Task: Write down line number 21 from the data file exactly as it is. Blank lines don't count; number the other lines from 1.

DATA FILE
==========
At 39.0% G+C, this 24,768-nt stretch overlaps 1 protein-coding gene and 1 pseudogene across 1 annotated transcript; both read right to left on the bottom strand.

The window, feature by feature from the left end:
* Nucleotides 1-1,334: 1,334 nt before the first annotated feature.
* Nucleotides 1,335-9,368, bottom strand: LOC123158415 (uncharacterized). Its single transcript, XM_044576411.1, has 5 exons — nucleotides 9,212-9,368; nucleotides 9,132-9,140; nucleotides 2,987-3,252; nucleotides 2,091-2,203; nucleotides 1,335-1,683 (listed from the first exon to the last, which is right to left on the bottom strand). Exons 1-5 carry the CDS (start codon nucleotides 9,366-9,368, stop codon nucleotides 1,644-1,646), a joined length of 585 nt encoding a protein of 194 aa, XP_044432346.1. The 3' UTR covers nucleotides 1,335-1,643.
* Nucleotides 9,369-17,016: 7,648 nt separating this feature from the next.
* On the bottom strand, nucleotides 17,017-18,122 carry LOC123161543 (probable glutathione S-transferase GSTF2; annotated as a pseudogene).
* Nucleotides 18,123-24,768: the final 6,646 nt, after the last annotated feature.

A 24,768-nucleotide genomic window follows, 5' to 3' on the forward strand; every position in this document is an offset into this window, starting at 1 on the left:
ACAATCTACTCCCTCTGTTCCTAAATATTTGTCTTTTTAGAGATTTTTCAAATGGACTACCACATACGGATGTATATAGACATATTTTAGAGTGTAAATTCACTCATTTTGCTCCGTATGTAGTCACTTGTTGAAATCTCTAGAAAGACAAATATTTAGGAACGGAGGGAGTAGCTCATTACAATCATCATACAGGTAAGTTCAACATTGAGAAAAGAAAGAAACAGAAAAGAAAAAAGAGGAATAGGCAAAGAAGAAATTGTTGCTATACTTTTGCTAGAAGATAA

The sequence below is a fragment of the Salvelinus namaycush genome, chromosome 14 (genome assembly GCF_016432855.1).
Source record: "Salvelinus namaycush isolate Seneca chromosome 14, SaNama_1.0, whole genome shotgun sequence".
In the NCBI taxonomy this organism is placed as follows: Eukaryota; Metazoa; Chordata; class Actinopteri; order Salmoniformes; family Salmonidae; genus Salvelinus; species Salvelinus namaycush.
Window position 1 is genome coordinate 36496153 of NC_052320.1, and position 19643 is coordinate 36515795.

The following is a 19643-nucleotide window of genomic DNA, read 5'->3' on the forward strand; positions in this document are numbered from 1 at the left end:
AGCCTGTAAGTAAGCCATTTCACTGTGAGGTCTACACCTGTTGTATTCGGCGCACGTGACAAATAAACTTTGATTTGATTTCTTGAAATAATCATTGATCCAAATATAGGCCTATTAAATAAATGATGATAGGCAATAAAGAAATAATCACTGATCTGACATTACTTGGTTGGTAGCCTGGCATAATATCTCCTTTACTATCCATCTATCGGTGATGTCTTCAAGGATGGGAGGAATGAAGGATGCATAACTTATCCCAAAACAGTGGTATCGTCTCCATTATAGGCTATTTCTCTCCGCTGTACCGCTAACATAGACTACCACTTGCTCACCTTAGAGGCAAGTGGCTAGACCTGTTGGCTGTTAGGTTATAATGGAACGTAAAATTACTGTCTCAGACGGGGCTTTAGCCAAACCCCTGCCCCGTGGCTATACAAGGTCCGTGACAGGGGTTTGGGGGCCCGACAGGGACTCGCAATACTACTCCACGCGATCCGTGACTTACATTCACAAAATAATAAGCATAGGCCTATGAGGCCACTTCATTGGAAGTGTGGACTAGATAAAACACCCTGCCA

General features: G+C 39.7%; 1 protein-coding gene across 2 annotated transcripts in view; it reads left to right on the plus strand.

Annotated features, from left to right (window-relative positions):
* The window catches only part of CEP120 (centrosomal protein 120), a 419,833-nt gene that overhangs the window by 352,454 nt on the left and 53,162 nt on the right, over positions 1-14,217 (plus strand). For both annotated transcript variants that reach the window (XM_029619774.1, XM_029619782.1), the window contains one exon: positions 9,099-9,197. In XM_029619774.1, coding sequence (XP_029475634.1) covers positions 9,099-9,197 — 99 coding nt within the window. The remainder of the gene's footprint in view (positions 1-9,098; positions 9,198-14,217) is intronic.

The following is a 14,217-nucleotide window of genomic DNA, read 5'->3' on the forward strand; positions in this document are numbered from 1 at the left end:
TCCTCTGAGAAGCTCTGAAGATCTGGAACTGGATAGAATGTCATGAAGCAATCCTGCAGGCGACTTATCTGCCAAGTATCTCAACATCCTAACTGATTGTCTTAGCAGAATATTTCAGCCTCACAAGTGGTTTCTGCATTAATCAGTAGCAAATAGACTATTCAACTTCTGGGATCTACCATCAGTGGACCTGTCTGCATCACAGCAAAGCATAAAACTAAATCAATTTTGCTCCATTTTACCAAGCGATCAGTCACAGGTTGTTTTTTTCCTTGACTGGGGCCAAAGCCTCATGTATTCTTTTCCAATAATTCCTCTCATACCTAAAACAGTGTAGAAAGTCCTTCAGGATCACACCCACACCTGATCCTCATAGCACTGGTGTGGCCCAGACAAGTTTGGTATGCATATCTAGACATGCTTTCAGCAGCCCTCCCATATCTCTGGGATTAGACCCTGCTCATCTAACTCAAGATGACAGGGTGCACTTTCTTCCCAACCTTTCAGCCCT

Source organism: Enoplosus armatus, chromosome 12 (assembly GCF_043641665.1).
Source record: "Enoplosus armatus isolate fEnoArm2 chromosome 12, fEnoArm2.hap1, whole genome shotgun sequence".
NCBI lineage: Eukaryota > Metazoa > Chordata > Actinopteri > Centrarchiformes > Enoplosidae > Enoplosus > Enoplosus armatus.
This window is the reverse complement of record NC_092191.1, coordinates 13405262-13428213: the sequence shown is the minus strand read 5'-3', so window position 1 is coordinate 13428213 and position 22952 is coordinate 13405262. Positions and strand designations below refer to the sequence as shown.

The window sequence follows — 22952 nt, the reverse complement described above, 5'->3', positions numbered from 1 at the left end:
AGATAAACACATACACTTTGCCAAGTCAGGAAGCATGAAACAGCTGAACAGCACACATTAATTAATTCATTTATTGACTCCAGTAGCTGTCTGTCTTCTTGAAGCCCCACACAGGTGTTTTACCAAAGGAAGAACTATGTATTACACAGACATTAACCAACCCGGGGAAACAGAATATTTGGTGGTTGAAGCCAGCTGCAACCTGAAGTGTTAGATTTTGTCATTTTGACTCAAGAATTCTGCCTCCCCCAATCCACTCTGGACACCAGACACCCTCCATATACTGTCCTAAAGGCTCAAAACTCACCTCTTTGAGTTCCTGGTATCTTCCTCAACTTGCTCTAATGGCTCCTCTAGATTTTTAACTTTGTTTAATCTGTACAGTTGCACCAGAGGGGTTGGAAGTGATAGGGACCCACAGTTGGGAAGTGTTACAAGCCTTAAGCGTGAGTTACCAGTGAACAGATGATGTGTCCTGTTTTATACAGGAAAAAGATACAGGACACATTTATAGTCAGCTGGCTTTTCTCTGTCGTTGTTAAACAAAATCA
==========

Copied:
Source organism: Enoplosus armatus, chromosome 12 (assembly GCF_043641665.1).